This is a collection of scholarly essays on democratic peace theory. Historical patterns suggest that democratic governments, which often fight wars against authoritarian regimes, maintain peaceful relationships with other governments that uphold political freedoms and empower their civil societies - a concept known as 'democratic peace'. ""Democratic Peace in Theory and Practice"" is a timely collection of essays by leading scholars that examines how democracies maintain relationships and how democracies are spread throughout the world. Along with two articles by Michael W. Doyle that brought widespread attention to the concept of democratic peace in the 1980s, the essays in this volume explore the application of democratic peace theory in the Middle East, the importance of peace and prosperity in developing democracy, the contradiction between democracy and capitalism present today in the process of globalization, and democratization in Africa. The contributors also consider the contradictions of promoting democracy by force, the necessity of educating and mobilizing citizens in democratic countries, economic sanctions as policy tools, and the relationship between democracy promotion and terrorism, among other topics. The latest volume in The Kent State University Press' ""Symposia on Democracy Series"", ""Democratic Peace in Theory and Practice"" will be welcomed by political scientists and valued by students of democracy, diplomacy, and peace studies.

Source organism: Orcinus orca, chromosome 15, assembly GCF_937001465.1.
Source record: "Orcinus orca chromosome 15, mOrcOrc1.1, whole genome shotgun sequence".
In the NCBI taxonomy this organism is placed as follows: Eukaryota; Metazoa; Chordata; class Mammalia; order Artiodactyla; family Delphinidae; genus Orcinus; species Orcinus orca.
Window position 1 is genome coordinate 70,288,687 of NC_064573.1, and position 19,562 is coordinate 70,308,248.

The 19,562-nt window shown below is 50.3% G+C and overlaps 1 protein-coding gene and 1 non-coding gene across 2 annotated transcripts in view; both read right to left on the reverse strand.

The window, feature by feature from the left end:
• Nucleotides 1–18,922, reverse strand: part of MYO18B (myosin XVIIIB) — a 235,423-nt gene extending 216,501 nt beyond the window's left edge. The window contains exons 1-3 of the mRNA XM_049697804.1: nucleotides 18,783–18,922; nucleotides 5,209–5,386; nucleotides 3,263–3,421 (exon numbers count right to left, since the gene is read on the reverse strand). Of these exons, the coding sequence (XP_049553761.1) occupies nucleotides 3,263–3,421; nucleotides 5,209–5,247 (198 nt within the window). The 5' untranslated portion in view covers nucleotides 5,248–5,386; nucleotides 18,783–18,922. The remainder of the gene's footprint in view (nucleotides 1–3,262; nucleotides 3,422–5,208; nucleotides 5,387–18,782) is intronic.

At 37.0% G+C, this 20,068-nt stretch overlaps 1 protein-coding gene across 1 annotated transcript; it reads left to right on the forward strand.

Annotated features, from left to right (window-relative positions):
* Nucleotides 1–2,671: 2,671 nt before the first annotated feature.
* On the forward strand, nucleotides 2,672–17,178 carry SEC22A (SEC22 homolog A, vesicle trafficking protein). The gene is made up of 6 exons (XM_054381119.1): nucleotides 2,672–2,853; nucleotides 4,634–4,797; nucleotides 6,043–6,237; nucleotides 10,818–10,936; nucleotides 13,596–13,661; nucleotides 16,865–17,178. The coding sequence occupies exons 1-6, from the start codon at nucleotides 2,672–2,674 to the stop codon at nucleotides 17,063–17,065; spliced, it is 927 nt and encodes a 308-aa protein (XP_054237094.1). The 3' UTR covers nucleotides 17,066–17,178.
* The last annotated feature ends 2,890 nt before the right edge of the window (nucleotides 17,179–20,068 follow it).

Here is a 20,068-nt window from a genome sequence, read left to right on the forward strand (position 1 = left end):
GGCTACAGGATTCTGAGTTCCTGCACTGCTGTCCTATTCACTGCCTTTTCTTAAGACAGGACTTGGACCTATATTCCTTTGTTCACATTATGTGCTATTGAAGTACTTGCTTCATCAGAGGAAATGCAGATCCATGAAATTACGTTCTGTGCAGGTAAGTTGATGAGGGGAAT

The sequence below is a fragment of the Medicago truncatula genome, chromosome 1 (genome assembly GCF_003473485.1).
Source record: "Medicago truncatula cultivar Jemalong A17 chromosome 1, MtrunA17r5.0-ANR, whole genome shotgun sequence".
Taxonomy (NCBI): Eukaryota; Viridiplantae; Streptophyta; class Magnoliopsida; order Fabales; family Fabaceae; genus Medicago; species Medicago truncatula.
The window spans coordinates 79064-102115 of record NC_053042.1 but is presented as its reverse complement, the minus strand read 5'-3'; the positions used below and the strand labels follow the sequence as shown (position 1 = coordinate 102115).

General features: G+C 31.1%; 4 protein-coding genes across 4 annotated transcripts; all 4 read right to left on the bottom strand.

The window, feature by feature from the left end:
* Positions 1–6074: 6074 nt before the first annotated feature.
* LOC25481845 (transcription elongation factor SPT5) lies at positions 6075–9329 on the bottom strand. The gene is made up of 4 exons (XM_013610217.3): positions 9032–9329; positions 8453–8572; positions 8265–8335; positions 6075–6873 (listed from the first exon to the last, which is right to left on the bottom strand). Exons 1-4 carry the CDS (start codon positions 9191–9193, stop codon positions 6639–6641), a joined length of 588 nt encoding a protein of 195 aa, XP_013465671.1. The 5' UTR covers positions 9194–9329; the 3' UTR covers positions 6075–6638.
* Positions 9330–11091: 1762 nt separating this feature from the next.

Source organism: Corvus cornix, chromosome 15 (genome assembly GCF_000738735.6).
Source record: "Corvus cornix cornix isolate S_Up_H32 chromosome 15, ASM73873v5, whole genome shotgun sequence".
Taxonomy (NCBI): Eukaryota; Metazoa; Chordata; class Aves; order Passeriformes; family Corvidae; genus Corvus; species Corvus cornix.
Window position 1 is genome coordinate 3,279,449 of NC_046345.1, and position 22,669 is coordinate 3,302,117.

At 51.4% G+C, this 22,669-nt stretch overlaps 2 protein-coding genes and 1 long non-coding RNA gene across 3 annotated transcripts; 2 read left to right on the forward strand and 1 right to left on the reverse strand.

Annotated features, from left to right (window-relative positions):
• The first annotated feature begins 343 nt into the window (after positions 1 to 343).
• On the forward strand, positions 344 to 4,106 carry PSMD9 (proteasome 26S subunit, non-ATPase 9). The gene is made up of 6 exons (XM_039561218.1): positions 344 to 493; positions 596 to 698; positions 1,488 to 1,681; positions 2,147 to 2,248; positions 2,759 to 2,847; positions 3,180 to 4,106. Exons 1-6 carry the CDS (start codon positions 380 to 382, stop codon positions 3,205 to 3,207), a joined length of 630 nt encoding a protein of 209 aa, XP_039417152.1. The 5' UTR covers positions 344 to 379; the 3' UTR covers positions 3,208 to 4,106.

Professor and chair of political science at Kent State University, Steven W. Hook is author of U.S. Policy: The Paradox of World Power and coauthor of American Foreign Policy Since World War II. He has published numerous articles on U.S. foreign policy and international political economy in journals such as Foreign Policy Analysis and International Studies Quarterly.